By Bill Thomas
It’s good to see that, wherever you look, the influence of the Premier League is to be felt, leading the way across the globe.
You’ll have noticed that in particular in recent weeks in the sphere of American politics as Donald Trump has been installed in the White House. If you look at social media, you’ll find many who are shocked by the way in which he has conducted his business, yet in reality, these are lessons learned from the footballing playbook.
Let’s look, for instance, at the way Trump and his team have tackled the inconvenient truth of the crowd figures in Washington at the Inauguration. Press Secretary Spicer has proudly proclaimed that it was the most watched inauguration ever, period, to much derision.
But let us look at his mentor, Richard Scudamore, who helped institute a Premier League ruling that attendance figures should be based on tickets sold rather than bums on seats. Remember the height of the Arsene Wenger protests at the Emirates last season, when the club doggedly kept putting out crowd figures of 60,000 or more when thanks to the season ticket holder boycott, there were only around 40,000 in the stadium? Oh how we laughed.
But look at the official figures in the record book. In a couple of years they will be taken as gospel and the fiction forgotten. Classic 1984, a year which, of course, no longer exists seeing as how the Premier League has managed to convince everyone that the world began in 1992 with a goal from Brian Deane. Some heretics believe the world was actually created by something called “the big bung”, but enough of (add manager’s name here yourself so we can avoid the libel laws).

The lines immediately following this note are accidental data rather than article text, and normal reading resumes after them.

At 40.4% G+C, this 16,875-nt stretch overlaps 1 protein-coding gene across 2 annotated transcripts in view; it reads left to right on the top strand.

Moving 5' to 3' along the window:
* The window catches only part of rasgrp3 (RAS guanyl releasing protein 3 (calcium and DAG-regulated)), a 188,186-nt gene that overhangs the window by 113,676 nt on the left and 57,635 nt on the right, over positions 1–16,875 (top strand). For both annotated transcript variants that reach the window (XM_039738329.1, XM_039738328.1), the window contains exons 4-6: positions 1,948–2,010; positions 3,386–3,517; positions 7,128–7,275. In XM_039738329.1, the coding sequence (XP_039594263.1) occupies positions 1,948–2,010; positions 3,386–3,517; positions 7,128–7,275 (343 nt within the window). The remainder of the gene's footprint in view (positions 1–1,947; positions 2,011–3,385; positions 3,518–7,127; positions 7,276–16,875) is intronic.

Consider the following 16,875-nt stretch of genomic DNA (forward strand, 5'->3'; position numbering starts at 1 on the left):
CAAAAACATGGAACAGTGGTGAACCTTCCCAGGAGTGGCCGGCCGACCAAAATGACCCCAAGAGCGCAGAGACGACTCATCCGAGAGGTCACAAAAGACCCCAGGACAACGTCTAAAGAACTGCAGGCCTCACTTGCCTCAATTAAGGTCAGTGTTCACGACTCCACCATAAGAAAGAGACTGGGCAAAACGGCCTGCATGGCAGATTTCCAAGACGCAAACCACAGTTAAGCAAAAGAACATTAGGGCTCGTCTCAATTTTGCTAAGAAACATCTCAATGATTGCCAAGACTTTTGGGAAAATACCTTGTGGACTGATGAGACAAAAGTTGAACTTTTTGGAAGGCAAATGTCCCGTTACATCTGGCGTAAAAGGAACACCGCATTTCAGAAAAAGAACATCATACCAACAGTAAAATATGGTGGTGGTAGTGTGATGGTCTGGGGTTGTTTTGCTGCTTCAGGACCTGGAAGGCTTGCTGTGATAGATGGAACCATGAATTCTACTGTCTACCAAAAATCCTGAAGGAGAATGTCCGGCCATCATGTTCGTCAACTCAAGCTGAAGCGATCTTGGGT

Football led the way with alternative facts too. Remember those years when people used to say that Carlton Palmer was an international footballer? How much more alternative do you want to get than that? On the same subject, nice to see Kellyanne Conway wearing the 1970s Birmingham City “penguin” kit from the halcyon days of Trevor Francis to the Inauguration too. Though nobody knows why.
Even in the matter of hair, football got there first – what is that sugary confection atop the Trump skull if not a staggeringly complex comb-over that builds on the pioneering work done by the likes of Bobby Charlton and Ralph Coates.
Censorship is another area where football has pioneered ideas that Trump now calls his own. Did you see the Badlands National Park tweets that had the temerity to tell the truth before they got shut down? Just think of it as the equivalent of the FA tribunal that fines any footballer who might dare to tell the truth about anything related to the game, especially the referee. If you can think it, the Premier League can ban it.
But don’t panic. All is not lost for football can again blaze the trail. After all, Sam Allardyce, a similarly committed true believer in himself, only lasted 67 days before we impeached him.